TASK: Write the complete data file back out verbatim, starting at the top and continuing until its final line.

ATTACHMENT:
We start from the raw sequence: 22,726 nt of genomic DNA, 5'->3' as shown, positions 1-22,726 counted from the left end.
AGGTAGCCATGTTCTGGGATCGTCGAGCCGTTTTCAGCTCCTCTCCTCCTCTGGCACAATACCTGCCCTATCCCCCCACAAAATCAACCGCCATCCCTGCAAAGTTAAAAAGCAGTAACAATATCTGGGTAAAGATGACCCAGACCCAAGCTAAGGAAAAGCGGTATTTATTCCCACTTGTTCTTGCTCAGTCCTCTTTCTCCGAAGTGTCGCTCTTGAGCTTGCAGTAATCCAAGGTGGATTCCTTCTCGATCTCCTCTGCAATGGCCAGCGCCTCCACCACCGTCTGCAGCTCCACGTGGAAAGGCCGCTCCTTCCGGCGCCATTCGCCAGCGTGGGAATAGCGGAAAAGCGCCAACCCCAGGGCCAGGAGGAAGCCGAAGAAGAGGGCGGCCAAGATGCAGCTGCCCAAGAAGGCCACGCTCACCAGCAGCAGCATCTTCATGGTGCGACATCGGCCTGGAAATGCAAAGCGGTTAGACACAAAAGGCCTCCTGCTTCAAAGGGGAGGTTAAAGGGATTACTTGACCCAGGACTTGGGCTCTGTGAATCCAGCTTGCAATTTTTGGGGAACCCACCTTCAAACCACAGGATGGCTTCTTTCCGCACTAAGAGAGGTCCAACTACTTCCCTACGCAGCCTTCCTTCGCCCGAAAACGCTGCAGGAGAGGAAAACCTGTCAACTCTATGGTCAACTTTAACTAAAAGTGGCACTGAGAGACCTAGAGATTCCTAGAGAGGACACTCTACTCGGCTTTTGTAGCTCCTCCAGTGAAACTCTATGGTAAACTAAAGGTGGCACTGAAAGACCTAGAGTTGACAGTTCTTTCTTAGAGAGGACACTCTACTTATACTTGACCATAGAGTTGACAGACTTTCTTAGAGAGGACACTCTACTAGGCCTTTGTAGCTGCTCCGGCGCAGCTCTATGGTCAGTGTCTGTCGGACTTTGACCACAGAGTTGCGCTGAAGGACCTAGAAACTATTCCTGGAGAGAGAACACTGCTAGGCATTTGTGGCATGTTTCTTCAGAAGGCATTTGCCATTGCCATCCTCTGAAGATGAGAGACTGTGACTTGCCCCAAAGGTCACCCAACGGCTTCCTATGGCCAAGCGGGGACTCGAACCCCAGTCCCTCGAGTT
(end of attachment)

We start from the raw sequence: 22,726 nt of genomic DNA, 5'->3' as shown, positions 1-22,726 counted from the left end.
AGGTAGCCATGTTCTGGGATCGTCGAGCCGTTTTCAGCTCCTCTCCTCCTCTGGCACAATACCTGCCCTATCCCCCCACAAAATCAACCGCCATCCCTGCAAAGTTAAAAAGCAGTAACAATATCTGGGTAAAGATGACCCAGACCCAAGCTAAGGAAAAGCGGTATTTATTCCCACTTGTTCTTGCTCAGTCCTCTTTCTCCGAAGTGTCGCTCTTGAGCTTGCAGTAATCCAAGGTGGATTCCTTCTCGATCTCCTCTGCAATGGCCAGCGCCTCCACCACCGTCTGCAGCTCCACGTGGAAAGGCCGCTCCTTCCGGCGCCATTCGCCAGCGTGGGAATAGCGGAAAAGCGCCAACCCCAGGGCCAGGAGGAAGCCGAAGAAGAGGGCGGCCAAGATGCAGCTGCCCAAGAAGGCCACGCTCACCAGCAGCAGCATCTTCATGGTGCGACATCGGCCTGGAAATGCAAAGCGGTTAGACACAAAAGGCCTCCTGCTTCAAAGGGGAGGTTAAAGGGATTACTTGACCCAGGACTTGGGCTCTGTGAATCCAGCTTGCAATTTTTGGGGAACCCACCTTCAAACCACAGGATGGCTTCTTTCCGCACTAAGAGAGGTCCAACTACTTCCCTACGCAGCCTTCCTTCGCCCGAAAACGCTGCAGGAGAGGAAAACCTGTCAACTCTATGGTCAACTTTAACTAAAAGTGGCACTGAGAGACCTAGAGATTCCTAGAGAGGACACTCTACTCGGCTTTTGTAGCTCCTCCAGTGAAACTCTATGGTAAACTAAAGGTGGCACTGAAAGACCTAGAGTTGACAGTTCTTTCTTAGAGAGGACACTCTACTTATACTTGACCATAGAGTTGACAGACTTTCTTAGAGAGGACACTCTACTAGGCCTTTGTAGCTGCTCCGGCGCAGCTCTATGGTCAGTGTCTGTCGGACTTTGACCACAGAGTTGCGCTGAAGGACCTAGAAACTATTCCTGGAGAGAGAACACTGCTAGGCATTTGTGGCATGTTTCTTCAGAAGGCATTTGCCATTGCCATCCTCTGAAGATGAGAGACTGTGACTTGCCCCAAAGGTCACCCAACGGCTTCCTATGGCCAAGCGGGGACTCGAACCCCAGTCCCTCGAGTT